Lisa Rose Snow is an award-winning writer/director and performer raised by the ocean and now residing in Toronto. Recent directing credits include Rogue Bridal– a new half hour pilot from Blue Ant Media, Dino Dana (2xMore Sinking Ship Director’s Lab recipient), and the bravoFACTUAL doc Meet Maurice Crosby. LRS can also be found working in writing rooms on shows like Little Dog (CBC) where she co-wrote episode 104, Ten Days in the Valley (ABC), and Frontier (Netflix). She is a graduate of the Canadian Film Centre’s Cineplex Screenwriters Program and Dalhousie University’s Acting Program, and participated in the Reykjavik Film Festival’s Talent Lab, the National Screen Institute’s Drama Prize Program, and AFCOOP’s Film5 Program. In 2013 she received a Women Making Waves Award from WIFT-Atlantic. She’s passionate about stories from underrepresented voices, food, anything woo woo, and kindness.

Get more information on the Toronto Screenwriting Conference, including registration information.


TSC’s Glenn Cockburn talks the Toronto Screenwriting Awards

Have you got a script you deem award-worthy? The Toronto Screenwriting Conference wants to read it. The two-day event, scheduled to take place June 23-24, 2018, at the TIFF Bell Lightbox in downtown Toronto, is set to make an international splash with its first-ever Toronto Screenwriting Awards.

Celebrating the best in 12 categories—film (drama, comedy, genre, animation) and television (serialized drama, procedural drama, genre drama, family drama, single-camera comedy, multi-camera comedy, youth & family comedy, animation comedy)—submissions can come from any country in the world as long as it was originally written in English and the script was screened or aired between January and December of 2017.

The TSC is a conference offering screenwriters and other industry professionals an opportunity to develop their skills at a high level as well as network with some of the best in the TV and film business. The conference has attracted a who’s who of screenwriting talent to speak, including Moira Walley-Beckett (Anne), Emily Andras (Wynonna Earp), Glen Mazzara (The Walking Dead), Bruce Smith (19-2), David S. Goyer (Da Vinci’s Demons), Beau Willimon (House of Cards) and Tassie Cameron (Mary Kills People).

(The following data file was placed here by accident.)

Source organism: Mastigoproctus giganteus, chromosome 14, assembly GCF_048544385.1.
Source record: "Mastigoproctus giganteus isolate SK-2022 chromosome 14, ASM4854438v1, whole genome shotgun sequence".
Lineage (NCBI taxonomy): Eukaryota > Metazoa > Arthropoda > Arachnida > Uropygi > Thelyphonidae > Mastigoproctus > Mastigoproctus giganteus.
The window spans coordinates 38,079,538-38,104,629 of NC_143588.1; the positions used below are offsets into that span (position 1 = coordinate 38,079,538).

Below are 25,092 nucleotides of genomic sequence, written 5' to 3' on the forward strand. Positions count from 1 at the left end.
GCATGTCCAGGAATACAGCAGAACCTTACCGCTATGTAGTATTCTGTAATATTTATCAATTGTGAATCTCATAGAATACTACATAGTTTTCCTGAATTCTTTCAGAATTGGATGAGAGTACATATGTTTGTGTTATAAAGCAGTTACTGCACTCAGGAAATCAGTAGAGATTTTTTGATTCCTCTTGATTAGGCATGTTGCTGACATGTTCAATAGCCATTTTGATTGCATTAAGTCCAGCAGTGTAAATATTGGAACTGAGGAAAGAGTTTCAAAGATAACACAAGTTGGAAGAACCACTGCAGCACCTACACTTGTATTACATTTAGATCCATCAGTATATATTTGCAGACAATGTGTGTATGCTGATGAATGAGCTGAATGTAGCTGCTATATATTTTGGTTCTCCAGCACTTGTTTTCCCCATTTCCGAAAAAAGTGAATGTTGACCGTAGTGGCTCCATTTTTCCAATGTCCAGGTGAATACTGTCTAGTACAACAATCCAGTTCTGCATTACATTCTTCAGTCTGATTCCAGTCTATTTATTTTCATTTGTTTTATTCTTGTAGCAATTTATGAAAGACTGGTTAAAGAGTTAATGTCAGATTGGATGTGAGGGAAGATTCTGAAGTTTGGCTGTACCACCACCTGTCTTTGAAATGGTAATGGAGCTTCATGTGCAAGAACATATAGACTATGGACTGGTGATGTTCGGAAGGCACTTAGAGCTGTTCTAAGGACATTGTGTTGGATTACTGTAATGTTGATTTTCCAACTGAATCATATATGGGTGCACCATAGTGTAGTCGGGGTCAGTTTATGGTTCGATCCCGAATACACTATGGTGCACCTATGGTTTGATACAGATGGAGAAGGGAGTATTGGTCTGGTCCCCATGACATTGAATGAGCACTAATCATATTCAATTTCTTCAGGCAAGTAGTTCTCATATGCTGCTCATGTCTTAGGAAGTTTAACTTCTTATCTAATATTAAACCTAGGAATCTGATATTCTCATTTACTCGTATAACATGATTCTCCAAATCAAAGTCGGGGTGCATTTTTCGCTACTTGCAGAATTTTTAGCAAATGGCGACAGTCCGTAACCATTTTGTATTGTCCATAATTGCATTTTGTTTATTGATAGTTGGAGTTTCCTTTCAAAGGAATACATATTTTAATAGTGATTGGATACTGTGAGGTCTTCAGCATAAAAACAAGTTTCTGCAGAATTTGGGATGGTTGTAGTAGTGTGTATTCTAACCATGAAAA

With the submission deadline for scripts of Monday, April 30, at midnight ET, we got TSC founder and advisory committee chair Glenn Cockburn on the phone to talk about them.

Why did you decide to have a Toronto Screenwriting Awards?
Glenn Cockburn: I resented the idea for any awards for a long time. The last thing anyone really needs is another awards show. But I did recognize the value of it and we are trying to build the best screenwriting event in the world and that’s not just about having the best speakers in the world and the best content. It’s about being a weekend that celebrates screenwriting. I knew an awards component was going to be more and more important to that but the trick was what were we going to do? When I first had the idea for the Toronto Screenwriting Conference I was shocked there wasn’t a conference for professional screenwriters anywhere in the world at the time.

As I started thinking more seriously and considered awards I wondered what that would look like. I was shocked to find out there was nowhere in the world where screenwriters were being awarded for the various categories of screenwriting. That was the big turning point for me. The realization we could do an awards show where we could take best comedy and actually award people within various aspects of that. We looked at best drama, best comedy and best screenplay, the traditional categories people win awards in. We said, ‘What if we treated those as realms and reward people within those realms?’ So, best TV drama becomes best procedural drama, best serialized drama, best genre drama and then best family drama. The ability to write those four sub-genres of drama are completely different than the others. Obviously, the difference between single-cam and multi-cam comedy is very different when it comes to structure and the types of jokes that are written. To lump everyone into one category seemed unfair and if we were going to celebrate screenwriters we should do it in the various ways they are pursuing their careers.

I agree with what you’ve said and I’m overjoyed to see categories like family drama, youth and family comedy and animated comedy. The scripts being written in those categories alone are amazing.
Absolutely. One hour drama tends to get too much attention and the people who write Heartland are amazing at it and they need to get more attention for writing something that isn’t a one hour drama that isn’t for adults only. That’s an important thing to recognize.

Having awards like this puts the Toronto Screenwriting Conference on a world stage. Are you OK with that?